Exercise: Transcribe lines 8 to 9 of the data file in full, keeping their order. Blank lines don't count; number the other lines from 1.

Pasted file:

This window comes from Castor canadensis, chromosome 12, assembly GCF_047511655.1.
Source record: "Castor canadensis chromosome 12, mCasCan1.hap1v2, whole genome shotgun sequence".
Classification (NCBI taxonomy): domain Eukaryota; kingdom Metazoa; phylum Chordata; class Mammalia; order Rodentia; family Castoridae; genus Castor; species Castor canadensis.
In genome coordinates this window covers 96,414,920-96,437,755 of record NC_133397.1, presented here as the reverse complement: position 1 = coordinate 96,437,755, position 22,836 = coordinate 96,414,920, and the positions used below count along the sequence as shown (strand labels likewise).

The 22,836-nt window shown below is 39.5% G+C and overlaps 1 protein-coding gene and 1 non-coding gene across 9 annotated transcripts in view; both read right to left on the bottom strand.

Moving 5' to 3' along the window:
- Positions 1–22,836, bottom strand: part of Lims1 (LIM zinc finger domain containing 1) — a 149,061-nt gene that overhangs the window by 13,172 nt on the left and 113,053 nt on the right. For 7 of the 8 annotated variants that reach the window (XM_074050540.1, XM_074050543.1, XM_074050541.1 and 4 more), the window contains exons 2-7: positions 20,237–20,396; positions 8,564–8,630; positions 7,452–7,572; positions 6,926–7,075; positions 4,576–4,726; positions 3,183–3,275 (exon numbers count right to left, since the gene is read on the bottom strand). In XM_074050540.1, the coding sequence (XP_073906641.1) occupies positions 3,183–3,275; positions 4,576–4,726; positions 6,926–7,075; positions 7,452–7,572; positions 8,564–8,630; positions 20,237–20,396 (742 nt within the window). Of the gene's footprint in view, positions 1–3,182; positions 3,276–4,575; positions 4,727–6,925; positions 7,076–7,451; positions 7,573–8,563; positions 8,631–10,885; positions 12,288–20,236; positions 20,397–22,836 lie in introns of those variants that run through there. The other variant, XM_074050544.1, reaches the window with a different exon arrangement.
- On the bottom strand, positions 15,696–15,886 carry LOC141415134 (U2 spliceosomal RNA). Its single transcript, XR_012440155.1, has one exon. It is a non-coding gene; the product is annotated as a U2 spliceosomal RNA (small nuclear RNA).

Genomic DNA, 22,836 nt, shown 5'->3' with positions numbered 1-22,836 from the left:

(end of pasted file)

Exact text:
- On the bottom strand, positions 15,696–15,886 carry LOC141415134 (U2 spliceosomal RNA). Its single transcript, XR_012440155.1, has one exon. It is a non-coding gene; the product is annotated as a U2 spliceosomal RNA (small nuclear RNA).

Genomic DNA, 22,836 nt, shown 5'->3' with positions numbered 1-22,836 from the left: